Michael Bay has now created five Transformers films, (read our review of Transformers: The Last Knight here) and it looks as though even if he isn’t behind the camera, we still have many more to come. Two more sequels are in the books as well as a Bumblebee spinoff that has Kubo and the Two String’s director Travis Knight at the wheel. Regardless of how you feel about them, each has their pros and cons (though some many more cons than pros *cough *cough *#2). This past week, we here at Cinema 35 tolerated over 738 minutes (12.3 hours) of steel on steel action to bring you the following list: All 5 of Michael Bay’s Transformer Films Ranked Worst to Best
5. Transformers: Revenge of the Fallen (2009)
This film and the one above it are the only ones in the series that are vaguely interchangeable; they’re both just awful. If their existence could somehow be forgotten by the Eternal Sunshine of the Spotless Mind crew, this would be an actually great series of films. The second movie’s plot is unintelligible, entirely forgetful, and downright mundane; it’s just a means to go from uninteresting explosion to the next uninteresting explosion. Whether its dogs humping, Sam’s mom being high on a campus quad, or John Turturro looking up and commenting on a robot’s scrotum; this film is a culmination of everything that people hate about most of Bay’s films. Where each other film may have its flaws, and many of them, they each have a compensatory aspect; this film does not.
4. Transformers: The Last Knight (2017)
As I said in my review, “You can spin it anyway you want, but what it comes down to is that Transformers: The Last Knight is a bad movie.” Even a bad movie might have good parts to it; it just means that the parts that failed outweighed the parts that worked. A convoluted plot and unenthusiastic action add up to give us not just the worst film about autonomous robot aliens, but potentially one of the worst summer blockbusters in recent memory (although The Mummy might give it a run for its money, you can read our review here.) The butler Cogburn and the Suicide Squad-style character reveals were a few of the rare redeeming factors that were littered throughout this monumental disaster.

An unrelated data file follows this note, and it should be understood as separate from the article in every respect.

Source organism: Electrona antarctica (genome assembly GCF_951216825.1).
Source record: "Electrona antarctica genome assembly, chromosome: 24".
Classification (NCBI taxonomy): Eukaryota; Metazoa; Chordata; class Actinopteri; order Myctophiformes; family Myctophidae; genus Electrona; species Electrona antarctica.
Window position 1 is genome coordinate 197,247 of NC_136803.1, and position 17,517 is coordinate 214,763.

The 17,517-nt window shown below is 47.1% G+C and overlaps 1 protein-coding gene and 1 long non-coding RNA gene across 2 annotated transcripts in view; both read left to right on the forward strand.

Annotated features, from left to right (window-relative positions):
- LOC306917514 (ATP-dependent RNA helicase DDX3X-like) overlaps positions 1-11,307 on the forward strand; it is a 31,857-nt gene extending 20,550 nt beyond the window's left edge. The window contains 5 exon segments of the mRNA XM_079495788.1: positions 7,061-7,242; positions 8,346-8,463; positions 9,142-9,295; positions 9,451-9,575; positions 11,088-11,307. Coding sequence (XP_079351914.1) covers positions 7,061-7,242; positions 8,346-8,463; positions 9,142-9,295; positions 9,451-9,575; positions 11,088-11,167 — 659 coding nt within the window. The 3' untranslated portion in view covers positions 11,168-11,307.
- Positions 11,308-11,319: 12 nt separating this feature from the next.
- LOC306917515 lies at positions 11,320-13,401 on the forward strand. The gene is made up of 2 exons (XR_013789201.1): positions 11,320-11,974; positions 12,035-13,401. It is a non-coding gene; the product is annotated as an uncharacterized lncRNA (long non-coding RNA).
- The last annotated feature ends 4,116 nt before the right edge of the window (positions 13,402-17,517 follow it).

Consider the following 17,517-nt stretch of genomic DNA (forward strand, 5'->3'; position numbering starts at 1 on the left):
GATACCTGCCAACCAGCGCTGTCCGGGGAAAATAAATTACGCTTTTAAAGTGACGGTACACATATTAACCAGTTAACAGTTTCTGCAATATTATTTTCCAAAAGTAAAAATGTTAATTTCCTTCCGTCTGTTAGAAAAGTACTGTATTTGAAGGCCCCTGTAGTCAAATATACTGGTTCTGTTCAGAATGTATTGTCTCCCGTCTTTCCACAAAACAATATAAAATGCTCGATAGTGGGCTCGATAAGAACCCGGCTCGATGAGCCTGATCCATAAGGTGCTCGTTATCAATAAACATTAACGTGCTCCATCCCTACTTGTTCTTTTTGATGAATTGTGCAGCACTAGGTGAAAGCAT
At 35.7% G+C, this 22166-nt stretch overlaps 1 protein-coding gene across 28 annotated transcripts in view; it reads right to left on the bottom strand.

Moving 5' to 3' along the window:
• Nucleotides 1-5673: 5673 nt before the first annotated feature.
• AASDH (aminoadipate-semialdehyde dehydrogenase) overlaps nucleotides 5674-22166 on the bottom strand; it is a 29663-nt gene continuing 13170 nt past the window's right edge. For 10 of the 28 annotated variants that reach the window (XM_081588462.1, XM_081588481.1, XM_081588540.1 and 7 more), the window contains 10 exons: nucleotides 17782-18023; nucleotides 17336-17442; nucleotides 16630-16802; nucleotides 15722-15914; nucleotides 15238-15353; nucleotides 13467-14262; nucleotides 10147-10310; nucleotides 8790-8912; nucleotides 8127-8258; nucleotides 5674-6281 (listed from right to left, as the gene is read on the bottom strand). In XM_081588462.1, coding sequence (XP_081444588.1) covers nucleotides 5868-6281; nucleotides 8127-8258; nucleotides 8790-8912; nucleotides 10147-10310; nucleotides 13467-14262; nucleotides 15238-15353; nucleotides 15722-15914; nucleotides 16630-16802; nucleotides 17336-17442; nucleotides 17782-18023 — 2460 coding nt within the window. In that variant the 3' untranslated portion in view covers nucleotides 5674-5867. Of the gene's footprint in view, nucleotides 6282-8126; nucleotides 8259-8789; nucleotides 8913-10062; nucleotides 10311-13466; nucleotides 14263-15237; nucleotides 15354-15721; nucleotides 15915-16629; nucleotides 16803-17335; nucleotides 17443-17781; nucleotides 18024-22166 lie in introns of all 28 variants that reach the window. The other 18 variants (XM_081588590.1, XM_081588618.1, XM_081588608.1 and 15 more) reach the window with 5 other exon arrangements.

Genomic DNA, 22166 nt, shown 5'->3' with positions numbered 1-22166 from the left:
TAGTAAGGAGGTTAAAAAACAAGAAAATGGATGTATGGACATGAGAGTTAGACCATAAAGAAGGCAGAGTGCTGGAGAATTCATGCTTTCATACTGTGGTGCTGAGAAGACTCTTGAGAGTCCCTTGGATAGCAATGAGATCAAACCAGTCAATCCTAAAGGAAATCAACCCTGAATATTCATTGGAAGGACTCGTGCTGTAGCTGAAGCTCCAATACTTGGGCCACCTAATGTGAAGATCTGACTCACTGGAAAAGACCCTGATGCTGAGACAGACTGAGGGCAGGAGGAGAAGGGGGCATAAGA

3. Transformers: Age of Extinction (2014)
Let me be perfectly clear, this is not a good movie by any stretch of the definition. This is a fun and entertaining entry that no one remembered asking for. Marky Mark felt relatable which was something Shia LeBeouf never was able to achieve. The cast made an immense upgrade bringing in T.J. Miller (Silicon Valley), Kelsey Grammer (Fraser), Titus Welliver (Argo), and one of the best actors working today; Stanley Tucci (The Lovely Bones). The script may not be Oscar worthy and the villain may be below subpar, but if you went into this film expecting quality action and the fun that comes with modern popcorn flicks, then you weren’t (too) disappointed when the credits rolled.
2. Transformers (2007)
Many probably expected to see this as number one, and also probably believe it to be number one themselves. The inflated Rotten Tomatoes score and the initial hype wasn’t because of its perfection but because it ended up not being a complete disaster (much like its predecessors have recently become). The film is still the apex of what people look for when going to turn off their brain and escape the heat for a few hours by subjecting themselves to a chartbuster; jokes, explosions, attractive young females (this film brought Megan Fox into the world; you’re welcome to take that as an advantage or weakness, your call), and car-porn galore. Other than making a feature film based on a brand of action figures, the film was a relatively safe bet and hit on all the typical things we’ve come to be familiar with in a summer film. Much like how The Conjuring didn’t reinvent the horror wheel but did it’s best to perfect it; Transformers didn’t want to make a new type of blockbuster, it wanted to make a great one.
1. Transformers: Dark of the Moon (2011)
The entry above may be more fun, but Transformers: Dark of the Moon is undoubtedly a better film. When watching them within a few days of each other and not using initial reactions of seeing them in their respected debuting years, it’s clear that the third film in the saga has more balls, a clearer vision, and a sense of true enthusiasm scattered throughout. Having aliens invade the world is a typical trope that many of us have become accustomed to, but having those same aliens completely destroy and devastate an entire city is something wide-release film had yet to divulge in. The third act, where Sam and crew go into demolished Chicago to foil Megatron’s newest plans is riveting and gives a dark temper to a series that was, and still is, more whimsical than passionate. I don’t care what criticism I get; I’m going on record as saying that Transformers: Dark of the Moon is a great movie.
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